Many people had tried to kill Max von Sydow, by means variously including crashing a spaceship into him, using the Dark Side of the Force, and doing battle with the devil himself – so making it to 90 was a remarkable achievement for a truly wonderful actor.
Sydow, who combined a voice made of granite with a warm understanding of the absurdity of the roles he often played, leaves behind a body of work which encompassed flawed heroes, thoughtful characterisations of tormented people exploring the nature of what it is to be human and, frankly, hands down one of the best screen villains ever committed to film.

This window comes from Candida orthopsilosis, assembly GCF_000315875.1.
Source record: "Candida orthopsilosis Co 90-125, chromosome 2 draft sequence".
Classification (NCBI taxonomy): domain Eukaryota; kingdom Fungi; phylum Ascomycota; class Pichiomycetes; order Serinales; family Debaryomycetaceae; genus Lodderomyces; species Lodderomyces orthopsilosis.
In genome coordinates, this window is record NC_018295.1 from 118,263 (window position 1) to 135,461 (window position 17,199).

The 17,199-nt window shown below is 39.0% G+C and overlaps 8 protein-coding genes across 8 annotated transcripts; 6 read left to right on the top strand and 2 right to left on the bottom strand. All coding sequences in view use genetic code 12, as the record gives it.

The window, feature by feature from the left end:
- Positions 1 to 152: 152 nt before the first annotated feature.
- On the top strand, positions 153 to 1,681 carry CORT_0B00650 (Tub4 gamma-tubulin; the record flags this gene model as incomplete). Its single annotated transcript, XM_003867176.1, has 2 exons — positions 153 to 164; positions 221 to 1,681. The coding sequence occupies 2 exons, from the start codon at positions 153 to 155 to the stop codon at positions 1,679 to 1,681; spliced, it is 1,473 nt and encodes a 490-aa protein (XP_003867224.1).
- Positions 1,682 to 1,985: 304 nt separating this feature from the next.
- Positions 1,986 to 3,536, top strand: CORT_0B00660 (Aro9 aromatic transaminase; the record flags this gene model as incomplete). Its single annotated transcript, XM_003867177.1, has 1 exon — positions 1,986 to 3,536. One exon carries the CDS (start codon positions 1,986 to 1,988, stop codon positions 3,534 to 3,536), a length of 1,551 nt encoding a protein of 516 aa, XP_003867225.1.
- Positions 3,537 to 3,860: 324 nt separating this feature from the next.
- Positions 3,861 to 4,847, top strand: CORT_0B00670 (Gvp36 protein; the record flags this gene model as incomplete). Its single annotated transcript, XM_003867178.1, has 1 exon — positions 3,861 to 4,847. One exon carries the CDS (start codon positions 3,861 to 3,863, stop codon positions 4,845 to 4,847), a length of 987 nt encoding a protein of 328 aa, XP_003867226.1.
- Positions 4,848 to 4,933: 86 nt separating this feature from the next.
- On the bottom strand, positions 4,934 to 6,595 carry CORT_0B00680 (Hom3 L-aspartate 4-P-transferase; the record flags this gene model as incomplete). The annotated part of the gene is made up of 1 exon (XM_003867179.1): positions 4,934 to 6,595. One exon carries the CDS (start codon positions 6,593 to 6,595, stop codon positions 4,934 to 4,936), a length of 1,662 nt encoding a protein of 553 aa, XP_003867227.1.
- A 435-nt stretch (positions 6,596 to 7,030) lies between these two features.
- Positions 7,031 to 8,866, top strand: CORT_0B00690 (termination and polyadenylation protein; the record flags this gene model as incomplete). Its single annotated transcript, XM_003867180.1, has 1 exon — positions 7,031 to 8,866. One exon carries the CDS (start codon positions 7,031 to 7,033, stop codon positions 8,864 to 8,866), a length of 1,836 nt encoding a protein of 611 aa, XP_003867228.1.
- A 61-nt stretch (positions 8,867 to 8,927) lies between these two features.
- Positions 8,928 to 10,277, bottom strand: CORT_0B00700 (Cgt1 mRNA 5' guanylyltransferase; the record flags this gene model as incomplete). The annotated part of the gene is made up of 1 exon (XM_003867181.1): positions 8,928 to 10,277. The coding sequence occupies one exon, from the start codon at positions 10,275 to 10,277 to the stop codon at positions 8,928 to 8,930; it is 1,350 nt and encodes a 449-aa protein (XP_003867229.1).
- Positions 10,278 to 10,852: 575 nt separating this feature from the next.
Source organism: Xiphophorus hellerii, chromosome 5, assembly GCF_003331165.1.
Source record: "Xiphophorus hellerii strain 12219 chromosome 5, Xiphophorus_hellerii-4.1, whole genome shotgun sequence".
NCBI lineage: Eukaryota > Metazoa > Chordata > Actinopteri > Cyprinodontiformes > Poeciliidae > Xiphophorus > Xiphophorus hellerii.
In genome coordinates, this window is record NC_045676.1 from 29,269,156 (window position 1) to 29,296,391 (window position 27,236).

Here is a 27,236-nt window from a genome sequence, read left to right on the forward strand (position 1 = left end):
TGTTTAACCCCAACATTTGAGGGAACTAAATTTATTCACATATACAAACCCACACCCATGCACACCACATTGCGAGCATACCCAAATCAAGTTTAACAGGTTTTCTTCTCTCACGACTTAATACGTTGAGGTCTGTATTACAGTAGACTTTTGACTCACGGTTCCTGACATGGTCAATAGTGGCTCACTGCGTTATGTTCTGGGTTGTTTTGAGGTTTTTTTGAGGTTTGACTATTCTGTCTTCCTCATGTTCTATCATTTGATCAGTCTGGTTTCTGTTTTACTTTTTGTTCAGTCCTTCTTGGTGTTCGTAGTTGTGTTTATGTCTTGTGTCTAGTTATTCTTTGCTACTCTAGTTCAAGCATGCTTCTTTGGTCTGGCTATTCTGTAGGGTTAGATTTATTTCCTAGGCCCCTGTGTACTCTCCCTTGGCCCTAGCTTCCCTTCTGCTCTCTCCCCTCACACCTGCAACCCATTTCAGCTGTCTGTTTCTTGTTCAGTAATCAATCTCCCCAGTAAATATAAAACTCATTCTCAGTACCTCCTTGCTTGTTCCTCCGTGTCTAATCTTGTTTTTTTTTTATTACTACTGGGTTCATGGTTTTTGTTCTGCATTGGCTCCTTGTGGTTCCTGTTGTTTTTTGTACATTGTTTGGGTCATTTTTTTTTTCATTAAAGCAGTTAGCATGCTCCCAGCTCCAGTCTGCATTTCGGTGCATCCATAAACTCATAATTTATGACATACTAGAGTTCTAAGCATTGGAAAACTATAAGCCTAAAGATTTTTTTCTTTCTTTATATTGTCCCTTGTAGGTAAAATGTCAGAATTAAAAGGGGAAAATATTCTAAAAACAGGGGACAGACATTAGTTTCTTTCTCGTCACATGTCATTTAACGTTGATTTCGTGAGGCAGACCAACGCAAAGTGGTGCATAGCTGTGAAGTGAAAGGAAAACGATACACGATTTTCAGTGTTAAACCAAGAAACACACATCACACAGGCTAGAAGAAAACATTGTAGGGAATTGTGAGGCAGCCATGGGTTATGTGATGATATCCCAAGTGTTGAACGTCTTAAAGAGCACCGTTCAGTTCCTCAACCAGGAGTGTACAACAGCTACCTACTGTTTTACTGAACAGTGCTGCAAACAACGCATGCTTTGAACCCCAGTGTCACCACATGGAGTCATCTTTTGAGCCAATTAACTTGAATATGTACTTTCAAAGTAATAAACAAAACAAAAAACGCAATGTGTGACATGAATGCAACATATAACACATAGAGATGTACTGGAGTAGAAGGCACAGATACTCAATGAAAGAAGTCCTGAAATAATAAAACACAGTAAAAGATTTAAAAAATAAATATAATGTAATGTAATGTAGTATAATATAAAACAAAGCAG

His screen presence was remarkable – capable of projecting anything from gravitas or despair to capricious malice without a word – and when he spoke his doom-laden vowels carried worlds before them.
Starting his career in his native Sweden and making his name as Ingmar Bergman’s go-to leading man, Sydow’s first American role was as Jesus in The Greatest Story Ever Told and to move from that to later appear as both Blofeld and Ming the Merciless showed an artful range which few could have matched.
The close of his career was most notable for an odd reflection of how it began – that of a mystical saviour in Game of Thrones.
On a cold cliff standing over a cold sea, there is a chessboard with only one player who sits and waits for us all. Sydow played his game long and well, but it is a game everyone must lose in the end.